I love my old mat, but there’s one thing I notice about it after standing for an extended period: my weight tends to shift onto one hip, and the next thing you know, my posture is all out of whack. I don’t get the foot and back soreness like when I don’t use a mat at all, but I do have to remind myself to shift my weight from time to time.
The first thing I noticed about the Topo is that there is not a lot of flat space to stand on this mat. As I shifted around, my feet encountered different raised areas. My son called the Topo a “fidget mat”, and it’s an appropriate description. Standing on it all day, I found myself moving around much more than I do at work. The raised hemisphere in the middle is particularly nice for the arch of my feet, and standing on the back ledge shifts my weight to my toes, relieving the pressure in my hips and back.
The Topo is made of 100% high-quality polyurethane foam. The standing surface is textured to increase comfort while the underside is smoother, allowing it to be easily slid out of the way. While I like the surface of the Topo – it’s one of the few I’m comfortable standing on in just socks – the texture does make it more difficult to wipe clean with just a dry dust cloth. However, a quick rinse in the shower and a wipe down with a paper towel and it’s good as new. In fact, I would recommend doing just that a time or two as soon as you get it. As with most polyurethane products, there is a distinct smell that takes some time to wear off. I personally can’t stand the smell of vinegar, but I would imagine a quick wipe down with it followed by a rinse would do wonders.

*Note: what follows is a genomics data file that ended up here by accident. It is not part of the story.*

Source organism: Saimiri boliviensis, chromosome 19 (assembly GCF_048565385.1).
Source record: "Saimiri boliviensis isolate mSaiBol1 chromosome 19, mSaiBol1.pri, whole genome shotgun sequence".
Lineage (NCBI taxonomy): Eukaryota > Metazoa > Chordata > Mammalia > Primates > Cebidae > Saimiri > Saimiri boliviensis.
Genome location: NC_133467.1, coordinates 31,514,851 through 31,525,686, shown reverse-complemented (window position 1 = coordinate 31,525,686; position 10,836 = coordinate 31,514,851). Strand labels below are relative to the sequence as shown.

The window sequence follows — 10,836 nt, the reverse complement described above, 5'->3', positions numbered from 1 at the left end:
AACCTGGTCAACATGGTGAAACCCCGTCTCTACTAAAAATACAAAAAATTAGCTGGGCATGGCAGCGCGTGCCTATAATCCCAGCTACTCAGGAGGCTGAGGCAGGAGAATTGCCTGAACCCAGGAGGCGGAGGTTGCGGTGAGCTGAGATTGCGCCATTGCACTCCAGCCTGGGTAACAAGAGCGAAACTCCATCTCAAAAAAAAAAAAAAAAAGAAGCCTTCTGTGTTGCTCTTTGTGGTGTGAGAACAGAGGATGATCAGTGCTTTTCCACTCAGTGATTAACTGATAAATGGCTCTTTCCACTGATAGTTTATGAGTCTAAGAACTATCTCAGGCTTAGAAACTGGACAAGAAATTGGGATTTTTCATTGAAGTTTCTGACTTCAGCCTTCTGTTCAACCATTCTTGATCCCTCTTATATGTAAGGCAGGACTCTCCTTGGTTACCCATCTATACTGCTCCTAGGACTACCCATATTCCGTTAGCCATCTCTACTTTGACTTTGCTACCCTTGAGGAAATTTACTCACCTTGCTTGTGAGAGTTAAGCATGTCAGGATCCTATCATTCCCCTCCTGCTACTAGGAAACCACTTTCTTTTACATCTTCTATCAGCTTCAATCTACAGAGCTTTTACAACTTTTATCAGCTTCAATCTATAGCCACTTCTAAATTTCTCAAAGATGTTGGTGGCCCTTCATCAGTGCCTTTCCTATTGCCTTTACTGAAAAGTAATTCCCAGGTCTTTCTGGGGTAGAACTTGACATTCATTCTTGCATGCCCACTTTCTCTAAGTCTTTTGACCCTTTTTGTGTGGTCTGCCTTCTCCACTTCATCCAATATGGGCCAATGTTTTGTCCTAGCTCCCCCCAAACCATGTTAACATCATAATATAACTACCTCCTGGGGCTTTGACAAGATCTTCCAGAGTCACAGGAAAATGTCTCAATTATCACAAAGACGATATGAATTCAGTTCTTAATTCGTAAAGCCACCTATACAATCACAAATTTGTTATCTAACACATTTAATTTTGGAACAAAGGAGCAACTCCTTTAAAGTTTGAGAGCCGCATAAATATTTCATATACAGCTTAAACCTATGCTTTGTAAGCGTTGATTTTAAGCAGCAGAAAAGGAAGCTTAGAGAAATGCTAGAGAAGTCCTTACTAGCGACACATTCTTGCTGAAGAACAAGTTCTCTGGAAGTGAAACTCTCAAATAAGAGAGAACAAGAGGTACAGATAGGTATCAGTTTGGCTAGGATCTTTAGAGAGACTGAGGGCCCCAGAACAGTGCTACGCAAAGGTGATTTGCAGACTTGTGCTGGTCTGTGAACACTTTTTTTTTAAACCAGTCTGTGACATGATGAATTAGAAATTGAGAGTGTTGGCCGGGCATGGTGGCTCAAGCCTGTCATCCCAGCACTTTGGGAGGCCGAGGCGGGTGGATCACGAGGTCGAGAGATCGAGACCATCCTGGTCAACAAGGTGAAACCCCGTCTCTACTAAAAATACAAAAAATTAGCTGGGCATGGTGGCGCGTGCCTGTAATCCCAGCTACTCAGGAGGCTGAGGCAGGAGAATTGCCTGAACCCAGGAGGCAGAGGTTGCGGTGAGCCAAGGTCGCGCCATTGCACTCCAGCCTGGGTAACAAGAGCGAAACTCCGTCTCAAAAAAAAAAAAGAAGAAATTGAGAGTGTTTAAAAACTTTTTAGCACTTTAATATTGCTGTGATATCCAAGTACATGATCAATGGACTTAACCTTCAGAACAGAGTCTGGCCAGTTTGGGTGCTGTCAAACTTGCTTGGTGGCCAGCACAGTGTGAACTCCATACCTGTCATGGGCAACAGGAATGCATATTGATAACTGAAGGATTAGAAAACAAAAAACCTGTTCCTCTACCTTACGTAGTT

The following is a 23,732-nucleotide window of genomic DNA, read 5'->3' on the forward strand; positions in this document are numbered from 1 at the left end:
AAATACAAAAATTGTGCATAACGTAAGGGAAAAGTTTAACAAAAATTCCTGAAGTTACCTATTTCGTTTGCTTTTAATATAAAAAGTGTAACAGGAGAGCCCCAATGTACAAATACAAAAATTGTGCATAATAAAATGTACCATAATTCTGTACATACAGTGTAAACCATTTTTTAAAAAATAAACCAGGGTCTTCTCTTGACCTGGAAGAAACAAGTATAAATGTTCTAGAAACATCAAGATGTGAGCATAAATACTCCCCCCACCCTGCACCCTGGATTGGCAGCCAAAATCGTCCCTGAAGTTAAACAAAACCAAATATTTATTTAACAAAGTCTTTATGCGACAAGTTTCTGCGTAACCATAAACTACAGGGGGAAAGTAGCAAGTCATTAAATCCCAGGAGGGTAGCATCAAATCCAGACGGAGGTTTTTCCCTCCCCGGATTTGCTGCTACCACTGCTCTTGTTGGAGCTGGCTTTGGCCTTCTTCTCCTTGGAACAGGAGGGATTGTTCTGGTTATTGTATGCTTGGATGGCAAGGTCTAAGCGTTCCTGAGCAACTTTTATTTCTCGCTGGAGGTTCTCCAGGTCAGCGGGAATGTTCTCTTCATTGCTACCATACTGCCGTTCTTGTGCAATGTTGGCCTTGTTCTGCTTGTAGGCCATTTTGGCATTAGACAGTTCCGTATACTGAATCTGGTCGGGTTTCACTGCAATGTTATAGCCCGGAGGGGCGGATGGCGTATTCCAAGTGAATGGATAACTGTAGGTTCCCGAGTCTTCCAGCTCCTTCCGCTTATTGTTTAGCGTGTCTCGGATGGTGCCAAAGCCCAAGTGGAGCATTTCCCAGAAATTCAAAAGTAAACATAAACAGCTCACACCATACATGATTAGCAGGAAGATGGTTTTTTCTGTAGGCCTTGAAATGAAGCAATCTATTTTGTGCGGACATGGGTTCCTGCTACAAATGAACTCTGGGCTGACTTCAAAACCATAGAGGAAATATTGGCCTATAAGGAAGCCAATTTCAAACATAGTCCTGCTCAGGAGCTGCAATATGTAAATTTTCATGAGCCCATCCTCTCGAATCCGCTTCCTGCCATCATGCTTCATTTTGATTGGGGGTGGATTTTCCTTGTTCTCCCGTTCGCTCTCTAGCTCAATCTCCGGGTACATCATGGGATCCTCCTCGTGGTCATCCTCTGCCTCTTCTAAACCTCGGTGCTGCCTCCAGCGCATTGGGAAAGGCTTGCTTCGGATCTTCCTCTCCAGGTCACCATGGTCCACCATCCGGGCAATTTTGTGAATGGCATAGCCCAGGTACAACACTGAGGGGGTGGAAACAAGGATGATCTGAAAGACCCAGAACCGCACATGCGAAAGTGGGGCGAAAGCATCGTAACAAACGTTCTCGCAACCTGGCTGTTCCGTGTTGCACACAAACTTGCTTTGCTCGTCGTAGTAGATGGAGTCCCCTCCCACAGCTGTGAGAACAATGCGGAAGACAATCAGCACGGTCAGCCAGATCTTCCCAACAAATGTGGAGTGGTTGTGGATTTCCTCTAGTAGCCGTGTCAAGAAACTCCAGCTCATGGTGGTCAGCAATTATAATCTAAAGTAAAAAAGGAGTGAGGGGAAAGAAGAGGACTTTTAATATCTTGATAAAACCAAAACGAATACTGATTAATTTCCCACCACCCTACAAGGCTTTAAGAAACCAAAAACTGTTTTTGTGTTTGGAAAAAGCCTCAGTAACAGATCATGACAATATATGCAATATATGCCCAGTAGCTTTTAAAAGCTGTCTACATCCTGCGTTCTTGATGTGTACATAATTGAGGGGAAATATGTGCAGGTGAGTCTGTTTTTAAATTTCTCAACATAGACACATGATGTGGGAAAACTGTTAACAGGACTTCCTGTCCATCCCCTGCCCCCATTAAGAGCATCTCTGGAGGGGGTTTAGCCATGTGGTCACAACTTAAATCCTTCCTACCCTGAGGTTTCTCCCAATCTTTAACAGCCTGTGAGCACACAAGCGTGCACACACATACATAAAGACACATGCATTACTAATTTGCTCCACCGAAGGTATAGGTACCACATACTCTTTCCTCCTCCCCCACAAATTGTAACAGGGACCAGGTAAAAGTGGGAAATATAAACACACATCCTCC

My only real issue with the Topo stems more from my workflow than the product itself. While most people use a standing desk just for working at their computer and will sit down for any paperwork, sketches, notes, phone calls, etc., I remove my chair altogether from my work area and stand 100% of the time. That means when I want to sketch up something real quick, or doodle on a legal pad while taking a phone call, I usually step off to the side a bit. The Topo being the small size it is, I have to slide it back and forth as I move, and it took me a day or two to stop tripping over the edges. However, this is a mild annoyance, which is more than offset by the benefits. In fact, I think I’ll be bringing home my old mat to put in the kitchen for cooking and washing dishes and get myself another Topo for work.